Wednesday, 17 June 2015

Japanese Literature Challenge 9

June 2015 - January 2016

Like past year Dolce Bellezza - for literary and translated fiction called the Japanese Literature Challenge 9 already in May, but this time I'm ready to join in from the beginning and contribute some interesting reads from the Land of the Rising Sun.

My TBR list uses to be exceedingly long, and what is more, I can never make up my mind which books to pick in the end for a review. However, here's the list of novels that I managed to review by the deadline of this challenge:
»»» please read also my (brief) post for the Japanese Literature Challenge 8.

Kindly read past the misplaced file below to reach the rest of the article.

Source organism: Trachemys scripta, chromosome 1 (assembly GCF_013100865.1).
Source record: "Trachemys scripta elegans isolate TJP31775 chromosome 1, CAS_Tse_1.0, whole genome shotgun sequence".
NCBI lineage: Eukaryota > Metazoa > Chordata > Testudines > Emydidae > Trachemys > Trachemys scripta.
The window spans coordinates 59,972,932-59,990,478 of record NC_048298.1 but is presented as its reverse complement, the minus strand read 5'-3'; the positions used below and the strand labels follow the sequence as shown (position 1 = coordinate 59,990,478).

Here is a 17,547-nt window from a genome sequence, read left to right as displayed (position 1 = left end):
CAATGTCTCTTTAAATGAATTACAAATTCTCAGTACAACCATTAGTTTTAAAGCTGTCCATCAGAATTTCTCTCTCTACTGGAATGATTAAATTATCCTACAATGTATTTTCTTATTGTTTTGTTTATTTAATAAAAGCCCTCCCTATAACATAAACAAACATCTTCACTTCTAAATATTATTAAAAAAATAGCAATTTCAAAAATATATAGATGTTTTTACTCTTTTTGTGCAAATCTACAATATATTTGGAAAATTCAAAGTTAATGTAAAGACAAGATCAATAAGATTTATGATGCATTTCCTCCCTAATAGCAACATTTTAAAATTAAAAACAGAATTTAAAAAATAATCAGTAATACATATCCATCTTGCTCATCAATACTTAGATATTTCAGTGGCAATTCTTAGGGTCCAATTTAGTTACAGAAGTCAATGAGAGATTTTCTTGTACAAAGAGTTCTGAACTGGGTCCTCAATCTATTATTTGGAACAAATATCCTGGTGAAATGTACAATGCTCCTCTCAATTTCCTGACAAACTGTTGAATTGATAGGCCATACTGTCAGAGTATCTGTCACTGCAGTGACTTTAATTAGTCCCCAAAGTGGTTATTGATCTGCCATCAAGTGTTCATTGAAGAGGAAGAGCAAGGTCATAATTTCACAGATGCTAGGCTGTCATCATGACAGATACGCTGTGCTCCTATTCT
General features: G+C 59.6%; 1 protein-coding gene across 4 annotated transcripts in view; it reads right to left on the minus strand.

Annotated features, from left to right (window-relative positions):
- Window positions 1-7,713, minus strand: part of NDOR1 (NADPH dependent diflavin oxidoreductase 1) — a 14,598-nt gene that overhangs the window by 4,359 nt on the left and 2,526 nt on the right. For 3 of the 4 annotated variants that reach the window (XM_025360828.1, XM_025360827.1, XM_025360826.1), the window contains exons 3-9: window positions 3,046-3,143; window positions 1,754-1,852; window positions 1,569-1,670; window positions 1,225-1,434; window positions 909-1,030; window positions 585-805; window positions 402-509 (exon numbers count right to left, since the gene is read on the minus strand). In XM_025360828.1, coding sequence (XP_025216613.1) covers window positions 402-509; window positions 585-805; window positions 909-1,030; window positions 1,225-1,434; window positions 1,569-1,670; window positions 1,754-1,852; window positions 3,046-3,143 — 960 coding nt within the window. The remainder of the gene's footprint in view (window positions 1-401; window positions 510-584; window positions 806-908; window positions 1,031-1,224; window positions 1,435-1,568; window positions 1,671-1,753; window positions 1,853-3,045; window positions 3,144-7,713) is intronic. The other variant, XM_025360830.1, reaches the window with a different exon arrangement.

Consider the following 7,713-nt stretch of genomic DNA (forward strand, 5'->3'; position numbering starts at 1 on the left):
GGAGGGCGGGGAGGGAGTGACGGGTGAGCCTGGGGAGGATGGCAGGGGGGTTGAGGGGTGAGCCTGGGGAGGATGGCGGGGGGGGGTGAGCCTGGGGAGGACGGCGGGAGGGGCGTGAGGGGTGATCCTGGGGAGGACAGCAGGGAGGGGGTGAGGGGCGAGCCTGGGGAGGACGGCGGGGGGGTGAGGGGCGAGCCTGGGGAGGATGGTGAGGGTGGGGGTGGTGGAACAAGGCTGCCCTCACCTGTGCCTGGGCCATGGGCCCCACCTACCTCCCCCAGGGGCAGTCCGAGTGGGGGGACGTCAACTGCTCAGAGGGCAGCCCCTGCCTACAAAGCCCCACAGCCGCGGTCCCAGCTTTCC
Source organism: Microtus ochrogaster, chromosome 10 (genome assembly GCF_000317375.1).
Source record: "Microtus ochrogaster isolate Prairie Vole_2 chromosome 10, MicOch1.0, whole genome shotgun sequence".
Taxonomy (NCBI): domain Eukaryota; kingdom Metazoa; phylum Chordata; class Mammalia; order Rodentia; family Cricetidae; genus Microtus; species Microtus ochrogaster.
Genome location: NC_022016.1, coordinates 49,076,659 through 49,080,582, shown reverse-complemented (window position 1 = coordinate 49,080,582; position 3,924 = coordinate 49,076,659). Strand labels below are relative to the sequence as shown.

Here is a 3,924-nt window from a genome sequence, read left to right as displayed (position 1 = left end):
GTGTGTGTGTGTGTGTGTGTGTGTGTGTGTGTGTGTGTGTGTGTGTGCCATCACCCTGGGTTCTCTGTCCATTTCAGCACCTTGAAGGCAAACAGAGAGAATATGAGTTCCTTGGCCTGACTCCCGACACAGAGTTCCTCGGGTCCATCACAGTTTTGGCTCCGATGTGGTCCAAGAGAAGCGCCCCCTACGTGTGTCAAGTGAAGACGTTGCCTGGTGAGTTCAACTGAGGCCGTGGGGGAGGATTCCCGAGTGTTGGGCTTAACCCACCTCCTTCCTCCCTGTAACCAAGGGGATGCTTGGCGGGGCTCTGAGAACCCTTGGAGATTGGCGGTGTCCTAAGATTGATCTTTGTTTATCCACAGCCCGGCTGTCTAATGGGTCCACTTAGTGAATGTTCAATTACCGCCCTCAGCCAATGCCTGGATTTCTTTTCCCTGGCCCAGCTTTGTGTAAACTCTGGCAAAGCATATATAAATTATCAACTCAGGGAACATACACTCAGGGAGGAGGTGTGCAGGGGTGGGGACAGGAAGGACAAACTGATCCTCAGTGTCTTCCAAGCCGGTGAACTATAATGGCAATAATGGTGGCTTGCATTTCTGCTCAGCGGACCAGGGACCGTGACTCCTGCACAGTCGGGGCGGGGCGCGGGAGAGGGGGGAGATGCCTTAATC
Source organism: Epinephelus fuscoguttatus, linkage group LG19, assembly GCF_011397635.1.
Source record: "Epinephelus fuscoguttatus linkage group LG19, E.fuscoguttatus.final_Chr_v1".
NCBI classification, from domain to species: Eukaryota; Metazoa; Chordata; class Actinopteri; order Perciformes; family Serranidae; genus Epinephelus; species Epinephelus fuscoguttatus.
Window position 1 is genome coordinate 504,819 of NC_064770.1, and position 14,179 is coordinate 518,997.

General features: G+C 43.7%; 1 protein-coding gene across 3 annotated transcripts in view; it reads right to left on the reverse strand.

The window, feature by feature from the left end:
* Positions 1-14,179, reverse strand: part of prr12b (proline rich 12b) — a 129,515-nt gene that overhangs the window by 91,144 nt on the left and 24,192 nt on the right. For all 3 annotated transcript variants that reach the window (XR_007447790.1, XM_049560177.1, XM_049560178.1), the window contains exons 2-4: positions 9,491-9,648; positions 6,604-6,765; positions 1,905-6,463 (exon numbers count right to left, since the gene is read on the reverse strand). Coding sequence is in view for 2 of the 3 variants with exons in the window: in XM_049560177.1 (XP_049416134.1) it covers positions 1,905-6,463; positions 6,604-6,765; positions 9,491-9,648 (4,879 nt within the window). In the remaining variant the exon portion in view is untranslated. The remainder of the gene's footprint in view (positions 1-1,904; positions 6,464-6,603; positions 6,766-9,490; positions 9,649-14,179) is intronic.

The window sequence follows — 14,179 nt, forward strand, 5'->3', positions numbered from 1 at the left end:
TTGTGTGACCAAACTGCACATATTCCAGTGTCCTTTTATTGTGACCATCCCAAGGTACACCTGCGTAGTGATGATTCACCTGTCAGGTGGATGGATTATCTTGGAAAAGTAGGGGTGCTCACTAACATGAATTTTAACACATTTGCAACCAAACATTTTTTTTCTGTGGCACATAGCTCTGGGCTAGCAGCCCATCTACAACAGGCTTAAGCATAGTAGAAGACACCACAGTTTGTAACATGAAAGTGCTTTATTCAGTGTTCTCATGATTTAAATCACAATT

Monday, 15 June 2015

Poetry Revisited: Nuits de juin – June Nights by Victor Hugo

Nuits de juin

(de Les Rayons et les Ombres: 1840)

L'été, lorsque le jour a fui, de fleurs couverte
La plaine verse au loin un parfum enivrant ;
Les yeux fermés, l'oreille aux rumeurs entrouverte,
On ne dort qu'à demi d'un sommeil transparent.

Les astres sont plus purs, l'ombre paraît meilleure ;
Un vague demi-jour teint le dôme éternel ;
Et l'aube douce et pâle, en attendant son heure,
Semble toute la nuit errer au bas du ciel.

Victor Hugo

June Nights

(from Beams and Shadows: 1840)

In summer, when day has fled, covered with flowers
The plain pours out far away an intoxicating scent;
Eyes shut, ears half open to noises,
We only half sleep in a transparent slumber.

The stars are purer, the shade seems pleasanter;
A hazy half-day colours the eternal dome;
And the sweet pale dawn awaiting her hour